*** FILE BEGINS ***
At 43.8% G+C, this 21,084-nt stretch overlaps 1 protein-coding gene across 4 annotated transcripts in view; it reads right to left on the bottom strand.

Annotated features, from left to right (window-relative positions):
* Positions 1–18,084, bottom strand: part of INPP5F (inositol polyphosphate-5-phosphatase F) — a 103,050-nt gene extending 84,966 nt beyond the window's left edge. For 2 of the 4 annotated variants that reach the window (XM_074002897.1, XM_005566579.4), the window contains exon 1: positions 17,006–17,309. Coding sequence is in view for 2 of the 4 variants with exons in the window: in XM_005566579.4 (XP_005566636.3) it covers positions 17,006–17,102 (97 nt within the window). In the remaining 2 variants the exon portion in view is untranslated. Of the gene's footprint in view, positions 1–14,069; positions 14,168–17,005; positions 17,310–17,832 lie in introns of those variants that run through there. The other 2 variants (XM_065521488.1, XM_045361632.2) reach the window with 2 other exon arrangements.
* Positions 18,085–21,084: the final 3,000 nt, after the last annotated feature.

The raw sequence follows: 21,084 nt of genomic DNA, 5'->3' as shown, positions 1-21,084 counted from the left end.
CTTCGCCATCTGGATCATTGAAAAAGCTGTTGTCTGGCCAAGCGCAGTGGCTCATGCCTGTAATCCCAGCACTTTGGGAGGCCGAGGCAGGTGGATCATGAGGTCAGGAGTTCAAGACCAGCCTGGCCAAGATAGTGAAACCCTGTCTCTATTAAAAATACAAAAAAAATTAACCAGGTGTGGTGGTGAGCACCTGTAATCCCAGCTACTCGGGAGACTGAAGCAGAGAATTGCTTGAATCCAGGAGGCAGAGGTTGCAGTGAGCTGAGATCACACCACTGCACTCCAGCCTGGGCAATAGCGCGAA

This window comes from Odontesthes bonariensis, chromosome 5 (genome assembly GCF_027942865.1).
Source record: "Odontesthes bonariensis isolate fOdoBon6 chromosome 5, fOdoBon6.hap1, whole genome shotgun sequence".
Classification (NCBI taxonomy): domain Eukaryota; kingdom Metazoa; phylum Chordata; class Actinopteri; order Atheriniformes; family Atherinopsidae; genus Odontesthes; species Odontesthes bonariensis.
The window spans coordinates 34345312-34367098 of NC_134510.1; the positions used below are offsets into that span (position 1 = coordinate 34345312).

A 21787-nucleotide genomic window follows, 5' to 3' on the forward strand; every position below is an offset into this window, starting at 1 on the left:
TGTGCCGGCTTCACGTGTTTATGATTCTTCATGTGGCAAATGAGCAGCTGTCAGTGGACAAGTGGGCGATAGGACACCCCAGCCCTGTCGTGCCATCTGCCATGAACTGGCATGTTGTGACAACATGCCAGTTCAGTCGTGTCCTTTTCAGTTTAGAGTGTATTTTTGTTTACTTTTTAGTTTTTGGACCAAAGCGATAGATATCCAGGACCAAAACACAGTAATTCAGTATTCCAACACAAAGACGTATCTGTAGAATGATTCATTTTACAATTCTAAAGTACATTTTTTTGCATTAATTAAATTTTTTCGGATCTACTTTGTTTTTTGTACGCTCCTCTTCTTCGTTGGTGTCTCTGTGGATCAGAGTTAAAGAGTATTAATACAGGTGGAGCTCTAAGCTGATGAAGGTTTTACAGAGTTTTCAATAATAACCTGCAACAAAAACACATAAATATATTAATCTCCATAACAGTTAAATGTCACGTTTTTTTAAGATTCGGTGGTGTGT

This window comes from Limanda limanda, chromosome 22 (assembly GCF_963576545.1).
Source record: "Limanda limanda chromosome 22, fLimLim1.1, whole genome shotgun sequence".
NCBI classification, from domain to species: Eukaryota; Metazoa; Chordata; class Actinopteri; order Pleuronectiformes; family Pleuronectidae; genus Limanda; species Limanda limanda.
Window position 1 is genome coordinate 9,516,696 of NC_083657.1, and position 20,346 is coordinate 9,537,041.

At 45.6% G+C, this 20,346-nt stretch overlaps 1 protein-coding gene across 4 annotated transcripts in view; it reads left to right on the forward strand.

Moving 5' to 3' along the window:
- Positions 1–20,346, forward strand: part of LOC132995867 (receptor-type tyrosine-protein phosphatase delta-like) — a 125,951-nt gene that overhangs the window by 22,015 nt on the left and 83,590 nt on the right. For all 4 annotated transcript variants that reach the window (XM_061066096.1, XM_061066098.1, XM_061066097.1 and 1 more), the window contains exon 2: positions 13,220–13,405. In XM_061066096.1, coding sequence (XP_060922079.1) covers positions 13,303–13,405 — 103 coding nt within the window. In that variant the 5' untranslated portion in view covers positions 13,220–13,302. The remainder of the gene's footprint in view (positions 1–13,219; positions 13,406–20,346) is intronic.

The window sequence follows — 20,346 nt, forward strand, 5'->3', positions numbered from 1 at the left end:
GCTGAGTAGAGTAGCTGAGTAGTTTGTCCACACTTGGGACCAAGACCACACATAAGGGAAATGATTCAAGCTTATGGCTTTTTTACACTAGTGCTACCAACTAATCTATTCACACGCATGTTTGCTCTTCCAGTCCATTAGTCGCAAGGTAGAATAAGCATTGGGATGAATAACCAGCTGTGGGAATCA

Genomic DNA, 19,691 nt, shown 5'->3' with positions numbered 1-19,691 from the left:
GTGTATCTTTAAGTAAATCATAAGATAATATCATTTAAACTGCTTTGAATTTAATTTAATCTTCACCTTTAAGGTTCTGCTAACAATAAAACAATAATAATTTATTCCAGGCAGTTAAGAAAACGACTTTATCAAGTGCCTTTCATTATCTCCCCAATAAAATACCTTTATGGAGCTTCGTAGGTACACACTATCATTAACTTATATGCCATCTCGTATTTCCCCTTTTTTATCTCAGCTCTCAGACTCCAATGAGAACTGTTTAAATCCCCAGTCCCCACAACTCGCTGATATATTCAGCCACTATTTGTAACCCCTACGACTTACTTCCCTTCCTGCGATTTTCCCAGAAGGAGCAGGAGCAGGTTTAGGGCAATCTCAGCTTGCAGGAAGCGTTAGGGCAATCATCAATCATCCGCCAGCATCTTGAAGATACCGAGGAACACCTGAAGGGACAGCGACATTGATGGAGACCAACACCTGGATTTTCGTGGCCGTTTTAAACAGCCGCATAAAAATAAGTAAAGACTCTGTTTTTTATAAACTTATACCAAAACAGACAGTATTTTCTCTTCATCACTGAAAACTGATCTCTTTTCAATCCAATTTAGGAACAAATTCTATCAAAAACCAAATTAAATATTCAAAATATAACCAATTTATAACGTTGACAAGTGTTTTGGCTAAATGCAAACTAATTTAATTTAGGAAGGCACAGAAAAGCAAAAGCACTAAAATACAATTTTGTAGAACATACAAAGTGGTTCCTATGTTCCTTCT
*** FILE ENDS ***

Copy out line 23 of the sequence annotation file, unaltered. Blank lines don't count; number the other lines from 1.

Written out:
GTGTATCTTTAAGTAAATCATAAGATAATATCATTTAAACTGCTTTGAATTTAATTTAATCTTCACCTTTAAGGTTCTGCTAACAATAAAACAATAATAATTTATTCCAGGCAGTTAAGAAAACGACTTTATCAAGTGCCTTTCATTATCTCCCCAATAAAATACCTTTATGGAGCTTCGTAGGTACACACTATCATTAACTTATATGCCATCTCGTATTTCCCCTTTTTTATCTCAGCTCTCAGACTCCAATGAGAACTGTTTAAATCCCCAGTCCCCACAACTCGCTGATATATTCAGCCACTATTTGTAACCCCTACGACTTACTTCCCTTCCTGCGATTTTCCCAGAAGGAGCAGGAGCAGGTTTAGGGCAATCTCAGCTTGCAGGAAGCGTTAGGGCAATCATCAATCATCCGCCAGCATCTTGAAGATACCGAGGAACACCTGAAGGGACAGCGACATTGATGGAGACCAACACCTGGATTTTCGTGGCCGTTTTAAACAGCCGCATAAAAATAAGTAAAGACTCTGTTTTTTATAAACTTATACCAAAACAGACAGTATTTTCTCTTCATCACTGAAAACTGATCTCTTTTCAATCCAATTTAGGAACAAATTCTATCAAAAACCAAATTAAATATTCAAAATATAACCAATTTATAACGTTGACAAGTGTTTTGGCTAAATGCAAACTAATTTAATTTAGGAAGGCACAGAAAAGCAAAAGCACTAAAATACAATTTTGTAGAACATACAAAGTGGTTCCTATGTTCCTTCT